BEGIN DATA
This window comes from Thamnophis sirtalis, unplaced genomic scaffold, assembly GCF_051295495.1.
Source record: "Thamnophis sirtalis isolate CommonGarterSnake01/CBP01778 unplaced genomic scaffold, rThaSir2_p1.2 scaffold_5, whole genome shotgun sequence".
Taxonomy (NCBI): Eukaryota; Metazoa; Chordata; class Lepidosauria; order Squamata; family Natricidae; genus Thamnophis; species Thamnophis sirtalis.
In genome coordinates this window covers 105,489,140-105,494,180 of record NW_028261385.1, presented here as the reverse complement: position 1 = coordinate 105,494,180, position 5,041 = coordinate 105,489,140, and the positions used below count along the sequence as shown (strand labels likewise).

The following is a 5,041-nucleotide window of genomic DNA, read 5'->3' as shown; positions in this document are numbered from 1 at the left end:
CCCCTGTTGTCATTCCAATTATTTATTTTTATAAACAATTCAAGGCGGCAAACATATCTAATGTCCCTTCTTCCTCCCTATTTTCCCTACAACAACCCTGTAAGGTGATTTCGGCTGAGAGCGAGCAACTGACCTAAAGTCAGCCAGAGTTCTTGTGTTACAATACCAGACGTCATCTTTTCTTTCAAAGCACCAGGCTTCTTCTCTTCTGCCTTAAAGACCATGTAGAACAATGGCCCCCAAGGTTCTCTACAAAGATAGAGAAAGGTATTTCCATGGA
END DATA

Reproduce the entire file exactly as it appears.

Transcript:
This window comes from Thamnophis sirtalis, unplaced genomic scaffold, assembly GCF_051295495.1.
Source record: "Thamnophis sirtalis isolate CommonGarterSnake01/CBP01778 unplaced genomic scaffold, rThaSir2_p1.2 scaffold_5, whole genome shotgun sequence".
Taxonomy (NCBI): Eukaryota; Metazoa; Chordata; class Lepidosauria; order Squamata; family Natricidae; genus Thamnophis; species Thamnophis sirtalis.
In genome coordinates this window covers 105,489,140-105,494,180 of record NW_028261385.1, presented here as the reverse complement: position 1 = coordinate 105,494,180, position 5,041 = coordinate 105,489,140, and the positions used below count along the sequence as shown (strand labels likewise).

The following is a 5,041-nucleotide window of genomic DNA, read 5'->3' as shown; positions in this document are numbered from 1 at the left end:
CCCCTGTTGTCATTCCAATTATTTATTTTTATAAACAATTCAAGGCGGCAAACATATCTAATGTCCCTTCTTCCTCCCTATTTTCCCTACAACAACCCTGTAAGGTGATTTCGGCTGAGAGCGAGCAACTGACCTAAAGTCAGCCAGAGTTCTTGTGTTACAATACCAGACGTCATCTTTTCTTTCAAAGCACCAGGCTTCTTCTCTTCTGCCTTAAAGACCATGTAGAACAATGGCCCCCAAGGTTCTCTACAAAGATAGAGAAAGGTATTTCCATGGA